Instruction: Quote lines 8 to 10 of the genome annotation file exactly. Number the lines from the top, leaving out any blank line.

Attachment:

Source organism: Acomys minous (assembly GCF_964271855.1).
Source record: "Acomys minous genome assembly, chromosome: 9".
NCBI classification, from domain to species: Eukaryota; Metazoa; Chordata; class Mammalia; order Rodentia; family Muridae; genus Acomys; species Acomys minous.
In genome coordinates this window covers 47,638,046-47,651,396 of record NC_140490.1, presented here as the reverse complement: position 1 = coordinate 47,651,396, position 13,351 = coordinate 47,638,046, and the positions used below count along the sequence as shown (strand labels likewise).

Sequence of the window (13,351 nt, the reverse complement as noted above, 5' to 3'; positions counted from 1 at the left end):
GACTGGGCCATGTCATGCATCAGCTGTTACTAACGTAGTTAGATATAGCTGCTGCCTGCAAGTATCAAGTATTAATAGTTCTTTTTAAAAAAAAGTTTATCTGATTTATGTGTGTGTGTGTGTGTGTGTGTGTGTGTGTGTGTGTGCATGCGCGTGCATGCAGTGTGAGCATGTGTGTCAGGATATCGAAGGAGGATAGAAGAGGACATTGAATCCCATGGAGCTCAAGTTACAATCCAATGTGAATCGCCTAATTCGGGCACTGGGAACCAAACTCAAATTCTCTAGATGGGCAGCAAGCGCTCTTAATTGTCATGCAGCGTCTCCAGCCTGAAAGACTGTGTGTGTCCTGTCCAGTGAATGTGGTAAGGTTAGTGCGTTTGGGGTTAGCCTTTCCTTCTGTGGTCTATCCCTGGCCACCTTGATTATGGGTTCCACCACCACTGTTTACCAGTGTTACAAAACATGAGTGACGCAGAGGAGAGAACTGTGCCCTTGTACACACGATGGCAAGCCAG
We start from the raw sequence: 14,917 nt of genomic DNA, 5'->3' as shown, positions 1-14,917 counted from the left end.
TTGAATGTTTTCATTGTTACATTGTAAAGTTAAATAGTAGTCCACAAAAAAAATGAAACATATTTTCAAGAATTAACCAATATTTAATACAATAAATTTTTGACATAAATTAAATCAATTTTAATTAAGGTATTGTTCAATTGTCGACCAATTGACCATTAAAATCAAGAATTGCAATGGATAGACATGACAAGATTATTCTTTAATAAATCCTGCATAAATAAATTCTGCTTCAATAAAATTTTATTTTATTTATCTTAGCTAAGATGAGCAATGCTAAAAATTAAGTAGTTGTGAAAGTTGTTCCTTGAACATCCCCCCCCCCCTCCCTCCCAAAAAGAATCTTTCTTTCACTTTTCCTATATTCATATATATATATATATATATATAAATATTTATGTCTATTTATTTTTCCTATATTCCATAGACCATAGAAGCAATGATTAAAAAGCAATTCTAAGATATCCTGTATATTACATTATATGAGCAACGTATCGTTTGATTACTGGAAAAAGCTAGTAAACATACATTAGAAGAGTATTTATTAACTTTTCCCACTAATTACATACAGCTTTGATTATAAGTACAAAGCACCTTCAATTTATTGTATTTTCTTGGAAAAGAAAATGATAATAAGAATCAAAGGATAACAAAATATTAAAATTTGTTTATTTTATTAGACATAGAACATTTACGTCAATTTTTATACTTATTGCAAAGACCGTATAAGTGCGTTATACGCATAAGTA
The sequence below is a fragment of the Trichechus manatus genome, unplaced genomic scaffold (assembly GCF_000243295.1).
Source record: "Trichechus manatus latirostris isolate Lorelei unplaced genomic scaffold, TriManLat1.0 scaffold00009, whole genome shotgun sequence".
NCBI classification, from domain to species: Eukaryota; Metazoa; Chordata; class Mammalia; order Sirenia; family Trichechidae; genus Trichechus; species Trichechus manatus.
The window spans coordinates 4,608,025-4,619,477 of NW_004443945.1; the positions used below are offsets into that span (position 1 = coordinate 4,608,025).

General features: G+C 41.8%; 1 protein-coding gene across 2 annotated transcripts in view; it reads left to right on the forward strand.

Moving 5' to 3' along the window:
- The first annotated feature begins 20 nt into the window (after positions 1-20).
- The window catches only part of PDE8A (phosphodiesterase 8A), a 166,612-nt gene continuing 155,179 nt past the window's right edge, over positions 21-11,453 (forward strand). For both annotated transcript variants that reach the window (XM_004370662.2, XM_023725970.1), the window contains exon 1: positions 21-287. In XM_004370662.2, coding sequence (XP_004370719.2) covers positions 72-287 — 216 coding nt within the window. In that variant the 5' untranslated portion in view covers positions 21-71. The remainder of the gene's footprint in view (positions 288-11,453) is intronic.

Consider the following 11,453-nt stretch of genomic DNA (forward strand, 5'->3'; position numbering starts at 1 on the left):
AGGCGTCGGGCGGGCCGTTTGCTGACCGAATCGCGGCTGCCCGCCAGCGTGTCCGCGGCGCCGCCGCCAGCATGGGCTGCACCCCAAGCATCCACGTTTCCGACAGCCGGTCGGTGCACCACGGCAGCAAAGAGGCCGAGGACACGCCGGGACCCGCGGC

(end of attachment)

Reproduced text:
TTGAATGTTTTCATTGTTACATTGTAAAGTTAAATAGTAGTCCACAAAAAAAATGAAACATATTTTCAAGAATTAACCAATATTTAATACAATAAATTTTTGACATAAATTAAATCAATTTTAATTAAGGTATTGTTCAATTGTCGACCAATTGACCATTAAAATCAAGAATTGCAATGGATAGACATGACAAGATTATTCTTTAATAAATCCTGCATAAATAAATTCTGCTTCAATAAAATTTTATTTTATTTATCTTAGCTAAGATGAGCAATGCTAAAAATTAAGTAGTTGTGAAAGTTGTTCCTTGAACATCCCCCCCCCCCTCCCTCCCAAAAAGAATCTTTCTTTCACTTTTCCTATATTCATATATATATATATATATATATAAATATTTATGTCTATTTATTTTTCCTATATTCCATAGACCATAGAAGCAATGATTAAAAAGCAATTCTAAGATATCCTGTATATTACATTATATGAGCAACGTATCGTTTGATTACTGGAAAAAGCTAGTAAACATACATTAGAAGAGTATTTATTAACTTTTCCCACTAATTACATACAGCTTTGATTATAAGTACAAAGCACCTTCAATTTATTGTATTTTCTTGGAAAAGAAAATGATAATAAGAATCAAAGGATAACAAAATATTAAAATTTGTTTATTTTATTAGACATAGAACATTTACGTCAATTTTTATACTTATTGCAAAGACCGTATAAGTGCGTTATACGCATAAGTA
The sequence below is a fragment of the Trichechus manatus genome, unplaced genomic scaffold (assembly GCF_000243295.1).
Source record: "Trichechus manatus latirostris isolate Lorelei unplaced genomic scaffold, TriManLat1.0 scaffold00009, whole genome shotgun sequence".